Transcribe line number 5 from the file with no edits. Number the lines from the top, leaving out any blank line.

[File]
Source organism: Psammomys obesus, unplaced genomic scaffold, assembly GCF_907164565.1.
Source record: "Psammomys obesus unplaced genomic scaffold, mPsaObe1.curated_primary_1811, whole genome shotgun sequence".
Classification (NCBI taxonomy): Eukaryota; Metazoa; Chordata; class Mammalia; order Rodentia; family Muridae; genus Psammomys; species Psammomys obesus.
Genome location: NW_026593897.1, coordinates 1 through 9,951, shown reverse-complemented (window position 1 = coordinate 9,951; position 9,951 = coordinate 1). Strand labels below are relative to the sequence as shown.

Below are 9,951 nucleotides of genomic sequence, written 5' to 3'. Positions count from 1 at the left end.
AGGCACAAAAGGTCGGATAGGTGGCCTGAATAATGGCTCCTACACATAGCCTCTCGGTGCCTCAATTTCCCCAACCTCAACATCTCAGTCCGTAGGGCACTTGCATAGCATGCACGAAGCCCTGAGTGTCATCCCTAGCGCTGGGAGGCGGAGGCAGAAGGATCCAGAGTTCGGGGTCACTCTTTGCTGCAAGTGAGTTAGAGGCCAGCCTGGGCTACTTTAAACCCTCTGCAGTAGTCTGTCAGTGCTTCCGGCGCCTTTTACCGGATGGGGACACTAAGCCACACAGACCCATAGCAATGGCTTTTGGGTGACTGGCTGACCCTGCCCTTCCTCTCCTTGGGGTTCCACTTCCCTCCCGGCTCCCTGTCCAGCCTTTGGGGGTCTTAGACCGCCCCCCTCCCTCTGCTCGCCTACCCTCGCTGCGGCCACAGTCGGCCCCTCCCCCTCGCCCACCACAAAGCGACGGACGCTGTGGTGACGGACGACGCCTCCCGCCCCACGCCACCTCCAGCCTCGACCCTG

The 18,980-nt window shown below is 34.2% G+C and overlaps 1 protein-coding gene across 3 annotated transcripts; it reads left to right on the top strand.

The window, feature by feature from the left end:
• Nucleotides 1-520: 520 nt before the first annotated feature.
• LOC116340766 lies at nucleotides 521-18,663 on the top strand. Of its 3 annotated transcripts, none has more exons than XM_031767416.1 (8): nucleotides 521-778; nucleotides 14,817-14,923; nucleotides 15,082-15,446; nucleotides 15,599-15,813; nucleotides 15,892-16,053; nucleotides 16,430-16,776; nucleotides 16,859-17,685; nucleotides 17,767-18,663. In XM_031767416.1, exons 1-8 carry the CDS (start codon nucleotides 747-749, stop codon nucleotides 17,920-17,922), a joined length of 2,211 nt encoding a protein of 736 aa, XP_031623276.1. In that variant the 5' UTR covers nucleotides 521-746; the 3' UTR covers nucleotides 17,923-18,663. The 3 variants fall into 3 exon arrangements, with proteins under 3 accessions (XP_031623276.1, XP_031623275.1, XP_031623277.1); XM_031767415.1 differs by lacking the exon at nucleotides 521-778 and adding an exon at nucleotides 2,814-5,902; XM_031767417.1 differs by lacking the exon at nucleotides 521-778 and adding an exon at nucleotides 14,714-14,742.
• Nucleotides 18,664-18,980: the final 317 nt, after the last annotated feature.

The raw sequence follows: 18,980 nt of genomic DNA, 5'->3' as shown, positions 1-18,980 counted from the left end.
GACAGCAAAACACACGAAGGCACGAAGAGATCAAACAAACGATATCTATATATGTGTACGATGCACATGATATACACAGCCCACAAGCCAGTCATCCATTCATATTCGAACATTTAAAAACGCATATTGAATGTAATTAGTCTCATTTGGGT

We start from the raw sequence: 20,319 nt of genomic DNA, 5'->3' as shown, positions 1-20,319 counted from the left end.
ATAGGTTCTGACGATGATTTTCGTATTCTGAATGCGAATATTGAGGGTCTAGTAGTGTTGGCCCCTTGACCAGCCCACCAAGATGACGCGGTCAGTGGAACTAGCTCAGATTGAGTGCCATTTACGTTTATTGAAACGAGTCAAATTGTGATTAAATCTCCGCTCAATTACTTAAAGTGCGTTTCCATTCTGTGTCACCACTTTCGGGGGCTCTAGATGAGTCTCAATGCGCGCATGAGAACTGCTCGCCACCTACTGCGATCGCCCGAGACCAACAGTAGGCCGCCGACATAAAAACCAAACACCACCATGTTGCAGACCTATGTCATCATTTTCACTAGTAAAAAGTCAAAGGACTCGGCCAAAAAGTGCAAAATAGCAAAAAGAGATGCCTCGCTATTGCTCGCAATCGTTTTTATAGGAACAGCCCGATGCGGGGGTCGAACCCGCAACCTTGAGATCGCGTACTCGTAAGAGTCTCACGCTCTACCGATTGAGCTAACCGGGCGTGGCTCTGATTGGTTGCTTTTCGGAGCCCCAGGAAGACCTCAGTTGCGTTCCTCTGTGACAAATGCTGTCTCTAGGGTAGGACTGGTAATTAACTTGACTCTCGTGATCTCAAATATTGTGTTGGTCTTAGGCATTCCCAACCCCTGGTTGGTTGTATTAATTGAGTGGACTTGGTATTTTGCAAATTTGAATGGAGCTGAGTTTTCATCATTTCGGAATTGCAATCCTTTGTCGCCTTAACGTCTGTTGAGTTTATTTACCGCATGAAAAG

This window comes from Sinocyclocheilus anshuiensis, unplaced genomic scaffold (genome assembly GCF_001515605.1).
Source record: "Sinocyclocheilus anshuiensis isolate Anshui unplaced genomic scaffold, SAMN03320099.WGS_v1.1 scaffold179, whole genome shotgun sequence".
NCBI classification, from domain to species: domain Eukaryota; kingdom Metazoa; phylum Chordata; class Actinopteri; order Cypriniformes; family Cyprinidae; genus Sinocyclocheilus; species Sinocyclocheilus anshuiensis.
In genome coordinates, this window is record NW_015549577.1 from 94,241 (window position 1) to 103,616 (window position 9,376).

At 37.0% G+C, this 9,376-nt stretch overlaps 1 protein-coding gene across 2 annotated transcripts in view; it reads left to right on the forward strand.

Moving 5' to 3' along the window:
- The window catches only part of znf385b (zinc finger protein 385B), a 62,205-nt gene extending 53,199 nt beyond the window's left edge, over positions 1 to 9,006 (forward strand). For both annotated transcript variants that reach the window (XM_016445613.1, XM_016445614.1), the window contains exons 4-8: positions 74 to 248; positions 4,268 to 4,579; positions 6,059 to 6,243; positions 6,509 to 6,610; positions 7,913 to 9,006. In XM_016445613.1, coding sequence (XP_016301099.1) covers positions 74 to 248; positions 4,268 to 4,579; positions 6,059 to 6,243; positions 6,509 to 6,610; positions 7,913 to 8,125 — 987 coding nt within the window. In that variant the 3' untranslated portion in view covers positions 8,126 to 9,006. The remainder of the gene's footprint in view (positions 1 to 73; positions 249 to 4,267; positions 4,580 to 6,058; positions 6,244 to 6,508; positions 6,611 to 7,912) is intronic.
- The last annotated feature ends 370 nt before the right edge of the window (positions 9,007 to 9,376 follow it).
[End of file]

Below are 9,951 nucleotides of genomic sequence, written 5' to 3'. Positions count from 1 at the left end.